I think our biggest beef with the SUV as a whole are the clueless who drive and think of them as the status symbol they rarely are. Outside of the Benzes, BMW and Range Rover SUV’s that may have that cachet, they’re almost as common as taxicabs in NYC. They have also become the lightning rod for our environmental concerns, in some cases, justifiably so.

    However, the libertarian in me rears up and says: Who am I to condemn these people for their choices? It’s still a (relatively) free country, if they can afford to pay for it, more power to them! Please don’t start on environmental issues, it’s the type of owner we’re concerned with here. Environmental concerns don’t seem to be a consideration with the person who buy an SUV as a status symbol. The cold reality is, if we were so committed to conserving energy, we wouldn’t ever drive our cars for pleasure.

    I don’t choose to partake in the SUV phenomenon, but that’s my choice.

    I do like the idea about using them as military target practice, but only with the clueless driver IN IT.

    No, just kidding. Live and let live.

  • avatar

    I live in nyc as well. I had a good laugh the other day watching some fool try, in vain, to parallel park his Ford Excursion. After about 15 minutes he just gave up and drove off. The worst part was he had the room, just couldn’t see well enough to position it correctly. Seriously though, you really should have a good reason to get an SUV besides that you like the feeling that you are in an impervious fortress on wheels – you’re not anyhow, I’ve seen 3 roll over right in front of me on various occasions. One rolled over because it was hit on the side by a livery cab at probably less that 20mph. It flopped over and slid right up on a sidewalk. Luckily nobody was there.

  • avatar

    I drive in an older area in the north east and to be quite honest these cars should be put out to pasture. On the street I live on they park on both sides of the street. I can barely fit in my VW Golf when another car comes down the street. How ridiculous is this? People driving around in cars that are the size of a small buz. 1 person no less.

    Personally I dont understand the appeal of these things. They dont drive well, dont handle well and swill gas. I dont see the average suburbanite dragging home sheets of plywood to work on projects at their house. Maybe in the 70s that was true but the average home owner today barely knows which end of a hammer to hold.

    So just what do do with them? Anyone care to explain.

    Also as a side comment they are now pushing 7 passenger SUV’s. Just what is anyoone going to do with this when people usually have at most 2 kids.

  • avatar

    Recycle them? Hell, keep them running! Add a big “The Sierra Club Sucks” bumper sticker on the rear and tailgate Volvo’s wearing Kerry/Edwards 04 stickers on the interstate.

    Deranged Few M/C

  • avatar
    Jonny Lieberman

    Syke’s comments suddnely make me realize how in the right Stu is.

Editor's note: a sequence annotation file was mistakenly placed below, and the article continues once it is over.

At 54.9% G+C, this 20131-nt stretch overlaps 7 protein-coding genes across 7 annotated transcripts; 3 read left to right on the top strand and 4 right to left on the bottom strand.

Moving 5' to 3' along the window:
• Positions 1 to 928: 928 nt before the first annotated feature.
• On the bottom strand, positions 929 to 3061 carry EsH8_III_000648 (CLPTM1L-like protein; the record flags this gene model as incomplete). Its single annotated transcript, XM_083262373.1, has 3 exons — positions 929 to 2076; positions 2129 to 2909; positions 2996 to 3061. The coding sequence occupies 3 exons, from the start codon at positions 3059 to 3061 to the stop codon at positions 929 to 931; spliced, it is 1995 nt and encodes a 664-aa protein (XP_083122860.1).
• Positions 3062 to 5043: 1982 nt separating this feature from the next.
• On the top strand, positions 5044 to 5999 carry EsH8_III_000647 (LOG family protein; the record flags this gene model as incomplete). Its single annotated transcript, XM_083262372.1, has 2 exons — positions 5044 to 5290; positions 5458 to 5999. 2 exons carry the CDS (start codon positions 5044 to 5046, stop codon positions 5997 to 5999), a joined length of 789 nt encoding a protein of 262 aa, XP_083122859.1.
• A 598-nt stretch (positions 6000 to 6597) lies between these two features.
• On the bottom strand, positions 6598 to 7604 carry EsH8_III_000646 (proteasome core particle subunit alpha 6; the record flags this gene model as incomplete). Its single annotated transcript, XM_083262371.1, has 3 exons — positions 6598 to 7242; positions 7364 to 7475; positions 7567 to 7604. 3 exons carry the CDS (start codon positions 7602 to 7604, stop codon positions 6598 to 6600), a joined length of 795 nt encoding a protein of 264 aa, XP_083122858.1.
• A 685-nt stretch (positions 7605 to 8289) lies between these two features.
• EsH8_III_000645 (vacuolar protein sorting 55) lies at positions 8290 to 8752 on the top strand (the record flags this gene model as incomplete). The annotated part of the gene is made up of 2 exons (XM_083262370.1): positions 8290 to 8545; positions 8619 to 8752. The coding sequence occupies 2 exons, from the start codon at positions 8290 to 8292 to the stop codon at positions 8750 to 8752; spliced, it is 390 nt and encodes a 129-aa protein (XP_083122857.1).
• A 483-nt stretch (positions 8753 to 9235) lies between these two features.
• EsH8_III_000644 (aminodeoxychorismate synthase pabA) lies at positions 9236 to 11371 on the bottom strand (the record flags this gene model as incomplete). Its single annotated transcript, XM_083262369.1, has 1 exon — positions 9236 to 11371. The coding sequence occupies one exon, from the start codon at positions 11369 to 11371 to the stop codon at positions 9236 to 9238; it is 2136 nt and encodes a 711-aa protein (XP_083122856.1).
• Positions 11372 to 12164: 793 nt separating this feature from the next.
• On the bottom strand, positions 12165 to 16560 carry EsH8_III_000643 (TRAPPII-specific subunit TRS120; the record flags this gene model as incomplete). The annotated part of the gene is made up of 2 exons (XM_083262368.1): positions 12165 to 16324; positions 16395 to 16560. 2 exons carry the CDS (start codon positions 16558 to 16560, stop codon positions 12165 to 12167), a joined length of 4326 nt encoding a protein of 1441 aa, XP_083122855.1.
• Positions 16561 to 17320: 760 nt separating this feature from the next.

• avatar

    Amen, Stu. Let’s get back to more industry news and reviews. Can’t we liberate TTAC from all these holier-than-thou, I’m-gonna-try-to prove-I-more-than-you, bullshit-spewers who have now hijacked this site? RF is back, isn’t he? How about a GM Death Watch update?

    As far as this insipid stream goes, who cares? If you aren’t paying for it, it’s not any of your damn business what anyone else drives! Drive whatever suits you and leave me alone to conserve or guzzle fossil fuels as I have the means to support.

  • avatar
    Johnny Canada

    Use them for coffins for all the automotive executives in Detroit that created this mess.

  • avatar

    Geo beat me to the punch. I hate posers just as much as everyone else here, whether it’s a wanna-be-baller rollin’ on 24s in an Escalade or a bleach blond, overly-tanned, platic-surgery-whore in a Benz SL. But realize not everyone who drives a SUV is in it for the image.

    I’ve had smaller cars, and am now on my second straight SUV (an old ’97 Merc Mountaineer). I love sports cars, would love to get a Z or some other small, fun, more “environmental” ride but my lifestyle doesn’t allow it. The Merc is always packed with stuff, whether it is skis, surfboards, furniture for the home, etc. This doesn’t make me a “selfish, shortsighted jerk.” In fact, I actually use a 49cc moped to travel to and from work every day, weather permitting. So, flame on if you want, but realize it is you who is actually “shortsighted” and ignorant.

  • avatar

    Hmmm, how about loading some on the next space shuttle and using them to form parts for the International Space Station?

    All humor and technical hurdles aside, I have observed that there are fewer SUVs in the parking lot at my health club, and fewer in the parking lot at my place of employment.

  • avatar

    While Im the last guy on the planet who is going to give into PC BS, I have to ask the commenters here if they really want to get into a generalization game with the SUV crowd (the “clueless”)? The corvettes, BMWs, econoboxes and rice rockets will lose this war. And let us not forget, its the hollywood crowd that are the poster children for the hybrids-not exactly the camp I want backing my cause.

    Up here in snow country, the SUV is king, and in alot of cases, makes a hell of a lot more sense than a pickup for similar cash and operating expense.

    and Stu; ditto that.

  • avatar

    I tend to agree with Stu. These comment-eliciting topics were fine in RF’s absence, but they are already getting old. I visit TTAC to read thoughtful and insightful opinion presented in a professional manner by good writers, not the quick, unedited comments of us great unwashed readers.